Daniel Kish is the senior vice president for policy at the Institute for Energy Research.
One pervasive myth about domestic energy production is that America is running out of energy. We are told that we must use wildly expensive and unreliable sources of energy such as wind, solar, and biofuel because someday we could run out of coal, oil, or natural gas. The reality is that the United States has incredibly vast coal, oil, and natural gas resources as is documented in our recently released report.
How vast are these resources? Here are some numbers:
- The United States has 486 billion short tons of recoverable coal. This is enough coal to provide 464 years of electricity at today's current rate of coal consumption.
- While this is an incredible amount of coal, it is actually a very conservative estimate. This is because the estimate does not include Alaska's coal resources and Alaska holds more coal than then entire lower 48 combined.
- North America has nearly 1.8 trillion barrels of recoverable oil. That is twice as much as the combined reserves of all OPEC nations.
- In oil shale resources alone, the United States has 1 trillion barrels of oil. This is nearly four times as large as Saudi Arabia's proven oil reserves. But due to regulations, these resources are essentially locked up.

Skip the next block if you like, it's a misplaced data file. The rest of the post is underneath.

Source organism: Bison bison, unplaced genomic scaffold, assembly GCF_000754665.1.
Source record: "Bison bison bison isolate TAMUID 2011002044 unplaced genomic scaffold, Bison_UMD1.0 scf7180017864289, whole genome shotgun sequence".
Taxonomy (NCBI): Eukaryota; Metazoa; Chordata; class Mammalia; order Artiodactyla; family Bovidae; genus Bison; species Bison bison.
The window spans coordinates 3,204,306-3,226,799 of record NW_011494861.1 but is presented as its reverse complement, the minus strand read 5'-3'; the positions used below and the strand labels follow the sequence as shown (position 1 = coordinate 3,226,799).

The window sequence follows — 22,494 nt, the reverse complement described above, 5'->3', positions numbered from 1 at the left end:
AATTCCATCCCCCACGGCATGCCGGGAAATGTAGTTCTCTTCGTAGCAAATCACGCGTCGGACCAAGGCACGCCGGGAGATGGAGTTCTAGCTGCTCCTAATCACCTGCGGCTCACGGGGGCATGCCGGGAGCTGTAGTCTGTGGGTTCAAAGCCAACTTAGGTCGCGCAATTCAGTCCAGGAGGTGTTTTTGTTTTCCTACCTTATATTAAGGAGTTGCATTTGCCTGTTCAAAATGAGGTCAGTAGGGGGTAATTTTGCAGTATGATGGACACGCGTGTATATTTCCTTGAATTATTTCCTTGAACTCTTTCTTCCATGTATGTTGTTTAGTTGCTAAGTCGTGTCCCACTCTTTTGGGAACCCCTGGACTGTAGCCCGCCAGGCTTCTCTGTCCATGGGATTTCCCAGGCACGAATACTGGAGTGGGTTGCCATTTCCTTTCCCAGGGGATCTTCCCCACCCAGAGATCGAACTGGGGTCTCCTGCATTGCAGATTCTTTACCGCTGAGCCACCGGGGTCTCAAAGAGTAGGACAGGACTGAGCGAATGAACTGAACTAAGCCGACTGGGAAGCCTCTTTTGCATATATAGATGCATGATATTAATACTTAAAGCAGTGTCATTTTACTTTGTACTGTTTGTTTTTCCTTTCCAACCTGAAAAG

Natural Gas Resources
- North America holds 4.2 quadrillion cubic feet of natural gas. That is enough natural gas to satisfy the United State's current natural gas demand for 575 years.
- This is more natural gas than the combined proved natural gas reserves of the next five nations (more than Russia, Iran, Qatar, Saudi Arabia, and Turkmenistan combined).
The United States, and North America as a whole, is not energy poor. Instead, we are abundantly rich in energy resources. But much of these resources are on federal lands, and the federal government is very stingy with energy production. Only 3 percent of all federal areas are leased for energy production. According to a recent study, we could create more than 1 million jobs if the federal government allowed greater access to these taxpayer-owned resources.
On private and state lands, oil and natural gas production is growing, even as production on federal lands has decreased. Oil production on private and state lands in North Dakota has created an economic miracle. While much of the country muddles through tough economic times, unemployment in North Dakota is the lowest in the nation at 3.5 percent, and the state's GDP grew by a substantial 7.9 percent last year. This economic progress could be realized in many places around the country if the federal government allowed more energy production.
For more information, as well as a complete explanation of the numbers and graphs presented above, check out our new report cataloging our North American oil, natural gas, and coal resources.